Celebrating Diversity and Overcoming Adversity

By Sam Phillips

 

People gathered in Kilcawley Center to attend the 14th  annual Martin Luther King Jr. Diversity Breakfast last Thursday. Students, faculty and members of the community came to listen to speakers reflect on Martin Luther King Jr.’s legacy and how it applies to modern times.

 

President Tressel said the breakfast is held in honor of Martin Luther King Jr. and the “tremendous influence on the culture of our country.” He said YSU takes time each year to reflect on the lessons King taught and the sacrifices he made for the country.

 

William Blake, director of student diversity programs, said it’s important to recognize Martin Luther King Jr. Day and acknowledge the achievements of people who fight for justice, peace and democracy. He said celebrating King’s contributions to civil rights equality brings students, faculty and community members together.

 

The keynote speaker at this year’s breakfast was Emma Fraser Pendleton, a life coach and motivational speaker. Blake said her speech was inspiring.

 

“She has a tremendous background in terms of helping people to understand how to get along, survive and thrive,” Blake said. “That was one of the major messages of Dr. Luther King, so she came to us and she talked to us about some of the techniques that are necessary for people to make change in society as well as survive in difficult situations and turn those … trials … into triumphs.”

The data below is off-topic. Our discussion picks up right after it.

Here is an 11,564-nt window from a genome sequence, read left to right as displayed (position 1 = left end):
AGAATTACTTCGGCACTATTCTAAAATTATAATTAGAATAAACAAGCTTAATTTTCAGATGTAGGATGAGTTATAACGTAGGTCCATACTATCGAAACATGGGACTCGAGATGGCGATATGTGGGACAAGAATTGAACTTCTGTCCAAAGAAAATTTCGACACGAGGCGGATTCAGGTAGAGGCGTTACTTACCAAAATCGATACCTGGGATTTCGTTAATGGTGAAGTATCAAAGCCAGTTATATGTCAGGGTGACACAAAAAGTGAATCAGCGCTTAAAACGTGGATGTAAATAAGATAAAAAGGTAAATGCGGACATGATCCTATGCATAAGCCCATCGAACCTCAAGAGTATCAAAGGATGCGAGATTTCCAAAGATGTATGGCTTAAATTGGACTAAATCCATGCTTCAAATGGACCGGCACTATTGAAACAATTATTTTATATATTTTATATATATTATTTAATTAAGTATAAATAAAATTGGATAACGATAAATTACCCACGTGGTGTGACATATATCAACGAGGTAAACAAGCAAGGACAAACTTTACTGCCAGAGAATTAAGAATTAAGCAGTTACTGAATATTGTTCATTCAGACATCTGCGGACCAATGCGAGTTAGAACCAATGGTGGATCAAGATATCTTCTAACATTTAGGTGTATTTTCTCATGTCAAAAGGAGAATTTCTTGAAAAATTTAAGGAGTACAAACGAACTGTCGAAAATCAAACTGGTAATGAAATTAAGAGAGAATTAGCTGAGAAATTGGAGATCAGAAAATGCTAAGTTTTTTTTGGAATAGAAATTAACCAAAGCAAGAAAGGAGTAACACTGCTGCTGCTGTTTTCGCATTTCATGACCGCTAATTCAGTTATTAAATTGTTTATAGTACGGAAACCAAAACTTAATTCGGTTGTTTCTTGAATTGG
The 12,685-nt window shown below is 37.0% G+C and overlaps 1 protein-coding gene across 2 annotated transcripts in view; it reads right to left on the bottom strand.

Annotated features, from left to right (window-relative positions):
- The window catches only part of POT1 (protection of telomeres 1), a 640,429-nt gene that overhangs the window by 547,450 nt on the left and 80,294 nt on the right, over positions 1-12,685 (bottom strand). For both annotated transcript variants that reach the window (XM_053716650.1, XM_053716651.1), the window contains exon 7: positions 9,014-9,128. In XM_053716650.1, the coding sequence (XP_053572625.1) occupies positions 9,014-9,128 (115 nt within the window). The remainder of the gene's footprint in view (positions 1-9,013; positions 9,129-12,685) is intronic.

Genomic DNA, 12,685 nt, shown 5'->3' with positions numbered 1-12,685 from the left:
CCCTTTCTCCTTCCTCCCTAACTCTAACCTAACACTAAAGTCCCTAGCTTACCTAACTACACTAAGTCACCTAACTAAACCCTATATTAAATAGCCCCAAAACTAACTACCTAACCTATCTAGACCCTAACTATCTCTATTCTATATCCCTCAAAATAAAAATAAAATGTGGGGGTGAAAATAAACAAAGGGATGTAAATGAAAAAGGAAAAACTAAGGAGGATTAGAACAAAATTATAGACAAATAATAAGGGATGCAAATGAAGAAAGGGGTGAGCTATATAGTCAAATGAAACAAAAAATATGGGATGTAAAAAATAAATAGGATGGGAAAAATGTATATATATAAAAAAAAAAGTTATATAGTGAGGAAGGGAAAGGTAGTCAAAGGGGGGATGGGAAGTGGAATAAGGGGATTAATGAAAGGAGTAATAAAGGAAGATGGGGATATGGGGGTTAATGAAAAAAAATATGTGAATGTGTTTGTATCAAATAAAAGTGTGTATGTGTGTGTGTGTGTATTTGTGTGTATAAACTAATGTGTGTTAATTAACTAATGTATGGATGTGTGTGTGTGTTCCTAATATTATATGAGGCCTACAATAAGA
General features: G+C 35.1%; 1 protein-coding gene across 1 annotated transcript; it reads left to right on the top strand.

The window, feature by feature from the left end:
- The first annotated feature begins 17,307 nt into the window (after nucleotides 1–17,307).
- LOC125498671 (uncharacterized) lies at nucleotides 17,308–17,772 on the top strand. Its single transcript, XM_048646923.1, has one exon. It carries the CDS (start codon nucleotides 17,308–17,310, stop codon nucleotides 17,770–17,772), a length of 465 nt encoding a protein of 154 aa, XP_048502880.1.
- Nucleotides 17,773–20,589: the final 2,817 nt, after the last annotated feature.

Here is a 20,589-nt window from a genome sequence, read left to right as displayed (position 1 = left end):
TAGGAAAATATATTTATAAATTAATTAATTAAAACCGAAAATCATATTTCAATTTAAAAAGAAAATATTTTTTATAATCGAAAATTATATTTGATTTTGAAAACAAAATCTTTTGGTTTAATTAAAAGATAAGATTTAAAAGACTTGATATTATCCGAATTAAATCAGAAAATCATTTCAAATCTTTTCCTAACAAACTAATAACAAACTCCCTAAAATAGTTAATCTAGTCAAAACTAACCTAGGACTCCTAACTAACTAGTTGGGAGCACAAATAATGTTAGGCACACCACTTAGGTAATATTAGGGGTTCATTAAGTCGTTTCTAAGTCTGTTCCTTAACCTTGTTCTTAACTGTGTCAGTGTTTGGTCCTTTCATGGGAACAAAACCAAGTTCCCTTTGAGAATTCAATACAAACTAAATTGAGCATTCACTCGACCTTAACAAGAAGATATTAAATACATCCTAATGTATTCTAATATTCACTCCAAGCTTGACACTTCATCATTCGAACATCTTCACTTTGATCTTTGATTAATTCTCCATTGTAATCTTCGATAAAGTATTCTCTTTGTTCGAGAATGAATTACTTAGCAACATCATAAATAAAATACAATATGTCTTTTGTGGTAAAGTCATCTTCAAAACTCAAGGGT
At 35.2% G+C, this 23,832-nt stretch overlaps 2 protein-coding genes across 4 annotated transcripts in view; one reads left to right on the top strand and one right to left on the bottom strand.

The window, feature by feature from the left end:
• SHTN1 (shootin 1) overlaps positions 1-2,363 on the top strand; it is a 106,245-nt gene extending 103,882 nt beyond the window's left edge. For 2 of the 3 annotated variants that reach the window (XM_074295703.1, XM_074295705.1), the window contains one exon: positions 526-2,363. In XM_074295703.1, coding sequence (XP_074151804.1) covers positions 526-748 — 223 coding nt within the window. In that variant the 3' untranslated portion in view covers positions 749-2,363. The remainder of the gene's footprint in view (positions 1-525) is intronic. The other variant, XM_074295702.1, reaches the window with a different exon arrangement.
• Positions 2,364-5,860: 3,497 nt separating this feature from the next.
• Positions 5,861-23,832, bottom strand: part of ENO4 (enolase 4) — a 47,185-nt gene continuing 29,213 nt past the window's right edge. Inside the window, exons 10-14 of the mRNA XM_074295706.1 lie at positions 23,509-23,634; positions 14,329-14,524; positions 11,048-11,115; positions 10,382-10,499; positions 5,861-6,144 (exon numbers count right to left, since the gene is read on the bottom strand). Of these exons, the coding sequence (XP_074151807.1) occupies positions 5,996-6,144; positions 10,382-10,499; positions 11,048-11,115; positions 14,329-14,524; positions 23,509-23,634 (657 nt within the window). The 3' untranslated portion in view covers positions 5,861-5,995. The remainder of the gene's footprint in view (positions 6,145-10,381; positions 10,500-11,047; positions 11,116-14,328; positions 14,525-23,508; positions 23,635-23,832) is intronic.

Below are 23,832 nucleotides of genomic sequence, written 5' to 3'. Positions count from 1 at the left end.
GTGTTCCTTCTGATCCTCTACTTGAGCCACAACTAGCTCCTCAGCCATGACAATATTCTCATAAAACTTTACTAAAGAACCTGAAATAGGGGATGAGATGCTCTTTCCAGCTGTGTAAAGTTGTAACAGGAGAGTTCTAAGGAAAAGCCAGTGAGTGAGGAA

During his speech, President Tressel said he was fortunate to work with people that share different experiences and expertise.

 

“Martin Luther King reminded us that every single person is important. Each and every one of us is insignificant without each and every one of the rest of us,” Tressel said.

 

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Sylvia Imler, executive director of the Department of Multicultural Affairs, speaks to attendees in Kilcawley Center’s Chestnut Room at the Martin Luther King Jr. Day Diversity Breakfast last Thursday.

Sylvia Imler, executive director of multicultural affairs, spoke about the importance of reflecting on the past and learning from the mistakes of others.

 

“When we reflect on the past and the things we’ve learned, hopefully it helps us to have a different perspective on things … we identify the stereotypes, bias and assumptions that we have — yes, we all have them,” Imler said.

 

Tressel said he and his staff are trying to carry on the ideals that King spoke about.

 

“Our passion and our goal is to create that culture of community, and to not be afraid to talk about the fact that every single person, every single ideal, every single thought that any of us have is to be appreciated, respected, for us to become more aware of one another and what we are all about. And so, it truly is a blessing to have this on our campus, this moment of reflection,” Tressel said.

 

Student organizations and faculty from various departments in the university were all present at the breakfast.

 

Chris Gunther was one of the student presenters. He said he was honored to be part of the celebration for the third year in a row.

 

“I would definitely like to see it … continue. It was a tremendous time and great to be a part of. I hope we can continue to honor Dr. King,” Gunther said.

 

Tressel said they are working on bringing more students to the breakfast. They are discussing changing the time and allowing students to attend for free.

 

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